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android – Programmatically register a broadcast receiver

Posted by: admin March 10, 2020 Leave a comment

Questions:

I’d like to know what is the best practice/way of programmatically register a broadcast receiver. I want to register specific receivers according to user choice.

As the registration is done through the manifest file, I’m wondering if there’s a proper way to achieve this in code.

How to&Answers:

It sounds like you want to control whether components published in your manifest are active, not dynamically register a receiver (via Context.registerReceiver()) while running.

If so, you can use PackageManager.setComponentEnabledSetting() to control whether these components are active:

http://developer.android.com/reference/android/content/pm/PackageManager.html#setComponentEnabledSetting(android.content.ComponentName, int, int)

Note if you are only interested in receiving a broadcast while you are running, it is better to use registerReceiver(). A receiver component is primarily useful for when you need to make sure your app is launched every time the broadcast is sent.

Answer:

In your onCreate method you can register a receiver like this:

private BroadcastReceiver receiver;

@Override
public void onCreate(Bundle savedInstanceState){

  // your oncreate code should be

  IntentFilter filter = new IntentFilter();
  filter.addAction("SOME_ACTION");
  filter.addAction("SOME_OTHER_ACTION");

  receiver = new BroadcastReceiver() {
    @Override
    public void onReceive(Context context, Intent intent) {
      //do something based on the intent's action
    }
  };
     registerReceiver(receiver, filter);
}

Remember to run this in the onDestroy method:

 @Override
 protected void onDestroy() {
  if (receiver != null) {
   unregisterReceiver(receiver);
   receiver = null;
  }
  super.onDestroy();
 }

Answer:

One important point that people forget to mention is the life time of the Broadcast Receiver. The difference of programmatically registering it from registering in AndroidManifest.xml is that. In the manifest file, it doesn’t depend on application life time. While when programmatically registering it it does depend on the application life time. This means that if you register in AndroidManifest.xml, you can catch the broadcasted intents even when your application is not running.

Edit: The mentioned note is no longer true as of Android 3.1, the Android system excludes all receiver from receiving intents by default if the corresponding application has never been started by the user or if the user explicitly stopped the application via the Android menu (in Manage → Application). https://developer.android.com/about/versions/android-3.1.html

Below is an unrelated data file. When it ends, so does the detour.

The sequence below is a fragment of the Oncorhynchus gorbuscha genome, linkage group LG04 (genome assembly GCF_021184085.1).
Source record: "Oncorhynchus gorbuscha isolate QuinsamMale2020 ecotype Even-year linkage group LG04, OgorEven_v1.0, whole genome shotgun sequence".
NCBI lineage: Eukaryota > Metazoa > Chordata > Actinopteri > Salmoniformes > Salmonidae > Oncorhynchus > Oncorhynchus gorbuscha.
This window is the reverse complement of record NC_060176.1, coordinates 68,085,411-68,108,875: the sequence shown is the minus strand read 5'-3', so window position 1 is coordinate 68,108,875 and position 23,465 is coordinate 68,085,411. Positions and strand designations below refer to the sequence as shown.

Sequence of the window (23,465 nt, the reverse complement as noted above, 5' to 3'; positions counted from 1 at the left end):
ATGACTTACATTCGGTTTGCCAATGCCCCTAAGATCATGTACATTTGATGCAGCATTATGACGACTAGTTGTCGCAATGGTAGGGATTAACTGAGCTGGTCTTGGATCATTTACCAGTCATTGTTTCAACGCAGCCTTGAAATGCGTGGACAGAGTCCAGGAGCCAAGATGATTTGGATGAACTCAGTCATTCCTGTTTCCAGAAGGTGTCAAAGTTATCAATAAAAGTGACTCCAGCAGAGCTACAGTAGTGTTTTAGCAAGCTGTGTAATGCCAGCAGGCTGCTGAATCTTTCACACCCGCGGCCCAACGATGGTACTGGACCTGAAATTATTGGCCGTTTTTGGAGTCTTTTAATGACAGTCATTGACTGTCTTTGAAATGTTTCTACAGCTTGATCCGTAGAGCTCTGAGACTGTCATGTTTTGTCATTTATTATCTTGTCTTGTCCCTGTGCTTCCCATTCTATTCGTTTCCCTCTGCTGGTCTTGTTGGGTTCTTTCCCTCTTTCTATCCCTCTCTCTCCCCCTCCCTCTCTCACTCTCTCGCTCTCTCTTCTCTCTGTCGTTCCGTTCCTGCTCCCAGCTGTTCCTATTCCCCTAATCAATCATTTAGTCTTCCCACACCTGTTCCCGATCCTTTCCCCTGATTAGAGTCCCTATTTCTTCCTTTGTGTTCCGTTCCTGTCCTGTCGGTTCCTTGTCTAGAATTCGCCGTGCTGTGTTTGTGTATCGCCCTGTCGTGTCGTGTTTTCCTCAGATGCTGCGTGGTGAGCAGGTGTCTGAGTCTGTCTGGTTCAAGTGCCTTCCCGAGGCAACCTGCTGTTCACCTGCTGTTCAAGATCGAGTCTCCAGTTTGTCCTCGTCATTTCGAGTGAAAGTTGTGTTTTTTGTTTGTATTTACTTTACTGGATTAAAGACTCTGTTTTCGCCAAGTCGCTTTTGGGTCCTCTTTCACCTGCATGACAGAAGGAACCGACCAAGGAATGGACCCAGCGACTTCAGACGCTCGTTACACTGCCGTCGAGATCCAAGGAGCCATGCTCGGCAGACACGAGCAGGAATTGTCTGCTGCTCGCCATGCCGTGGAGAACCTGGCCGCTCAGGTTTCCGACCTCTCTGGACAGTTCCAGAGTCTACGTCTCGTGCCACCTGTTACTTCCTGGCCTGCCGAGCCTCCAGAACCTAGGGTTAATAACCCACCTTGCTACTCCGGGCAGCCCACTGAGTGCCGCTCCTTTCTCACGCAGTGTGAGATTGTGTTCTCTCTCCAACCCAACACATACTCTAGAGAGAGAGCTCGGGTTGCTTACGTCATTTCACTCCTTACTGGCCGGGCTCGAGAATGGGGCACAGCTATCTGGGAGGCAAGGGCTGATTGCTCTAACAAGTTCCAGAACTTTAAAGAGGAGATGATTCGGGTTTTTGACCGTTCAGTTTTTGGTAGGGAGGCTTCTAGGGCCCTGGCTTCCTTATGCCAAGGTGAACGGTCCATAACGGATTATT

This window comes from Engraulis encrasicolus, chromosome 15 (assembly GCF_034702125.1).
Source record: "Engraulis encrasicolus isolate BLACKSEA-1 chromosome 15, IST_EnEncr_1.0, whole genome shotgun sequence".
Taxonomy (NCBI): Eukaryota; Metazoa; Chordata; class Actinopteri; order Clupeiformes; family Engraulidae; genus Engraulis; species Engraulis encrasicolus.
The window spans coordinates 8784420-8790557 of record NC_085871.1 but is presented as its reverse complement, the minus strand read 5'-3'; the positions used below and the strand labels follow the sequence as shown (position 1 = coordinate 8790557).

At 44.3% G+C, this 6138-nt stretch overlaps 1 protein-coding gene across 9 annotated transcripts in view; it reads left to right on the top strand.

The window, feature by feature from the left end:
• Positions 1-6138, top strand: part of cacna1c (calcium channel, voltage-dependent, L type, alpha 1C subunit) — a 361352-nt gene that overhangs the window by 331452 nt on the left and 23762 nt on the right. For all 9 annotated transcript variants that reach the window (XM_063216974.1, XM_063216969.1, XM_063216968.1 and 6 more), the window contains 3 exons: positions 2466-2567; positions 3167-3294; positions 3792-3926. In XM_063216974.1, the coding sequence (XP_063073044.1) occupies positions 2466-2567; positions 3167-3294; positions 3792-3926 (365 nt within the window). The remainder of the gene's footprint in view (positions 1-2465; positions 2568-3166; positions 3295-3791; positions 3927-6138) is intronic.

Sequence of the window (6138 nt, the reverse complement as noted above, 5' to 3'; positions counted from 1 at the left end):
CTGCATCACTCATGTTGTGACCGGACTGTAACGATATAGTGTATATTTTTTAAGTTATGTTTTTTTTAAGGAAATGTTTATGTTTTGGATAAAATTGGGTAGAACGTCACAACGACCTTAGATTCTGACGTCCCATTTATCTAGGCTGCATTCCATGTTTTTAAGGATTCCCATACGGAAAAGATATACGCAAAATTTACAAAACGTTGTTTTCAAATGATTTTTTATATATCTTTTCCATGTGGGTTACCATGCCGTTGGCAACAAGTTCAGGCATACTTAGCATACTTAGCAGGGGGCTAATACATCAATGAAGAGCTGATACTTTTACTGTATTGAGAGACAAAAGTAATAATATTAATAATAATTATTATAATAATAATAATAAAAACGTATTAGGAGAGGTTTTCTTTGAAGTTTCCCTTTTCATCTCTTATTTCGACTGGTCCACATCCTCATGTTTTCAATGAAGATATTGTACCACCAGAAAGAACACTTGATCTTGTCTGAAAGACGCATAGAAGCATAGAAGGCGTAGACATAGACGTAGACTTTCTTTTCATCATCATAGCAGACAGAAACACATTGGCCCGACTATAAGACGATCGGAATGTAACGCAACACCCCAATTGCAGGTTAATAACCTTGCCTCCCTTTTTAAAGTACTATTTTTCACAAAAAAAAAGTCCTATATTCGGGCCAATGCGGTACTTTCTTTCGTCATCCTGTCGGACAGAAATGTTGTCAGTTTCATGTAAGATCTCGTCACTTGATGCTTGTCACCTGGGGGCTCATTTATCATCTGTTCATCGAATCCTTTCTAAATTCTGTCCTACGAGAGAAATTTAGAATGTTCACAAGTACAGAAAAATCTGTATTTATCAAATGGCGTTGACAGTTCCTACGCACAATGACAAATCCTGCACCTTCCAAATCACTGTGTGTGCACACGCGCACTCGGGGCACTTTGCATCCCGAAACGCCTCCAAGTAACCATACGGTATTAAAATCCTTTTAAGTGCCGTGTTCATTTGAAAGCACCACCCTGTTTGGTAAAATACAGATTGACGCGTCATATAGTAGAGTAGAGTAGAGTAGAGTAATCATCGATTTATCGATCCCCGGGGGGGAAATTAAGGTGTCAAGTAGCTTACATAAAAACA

This is an additional security feature as the user can be sure that only the applications he started will receive broadcast intents.

So it can be understood as receivers programmatically registered in Application’s onCreate() would have same effect with ones declared in AndroidManifest.xml from Android 3.1 above.

Answer:

Define a broadcast receiver anywhere in Activity/Fragment like this:

mReceiver = new BroadcastReceiver() {
 @Override
 public void onReceive(Context context, Intent intent) {
     Log.d(TAG," onRecieve"); //do something with intent
   }
 };

Define IntentFilter in onCreate()

mIntentFilter=new IntentFilter("action_name");

Now register the BroadcastReciever in onResume() and Unregister it in onPause() [because there is no use of broadcast if the activity is paused].

@Override
protected void onResume() {
     super.onResume();
     registerReceiver(mReceiver, mIntentFilter);
}

@Override
protected void onPause() {
    if(mReceiver != null) {
            unregisterReceiver(mReceiver);
            mReceiver = null;
    }
    super.onPause();
}

For detail tutorial, have a look at broadcast receiver-two ways to implement.

Answer:

package com.example.broadcastreceiver;


import android.app.Activity;
import android.content.IntentFilter;
import android.os.Bundle;
import android.view.Menu;
import android.view.View;
import android.widget.Toast;

public class MainActivity extends Activity {

   UserDefinedBroadcastReceiver broadCastReceiver = new UserDefinedBroadcastReceiver();

   @Override
   public void onCreate(Bundle savedInstanceState) {
      super.onCreate(savedInstanceState);
      setContentView(R.layout.activity_main);
   }

   @Override
   public boolean onCreateOptionsMenu(Menu menu) {
      getMenuInflater().inflate(R.menu.main, menu);
      return true;
   }

   /**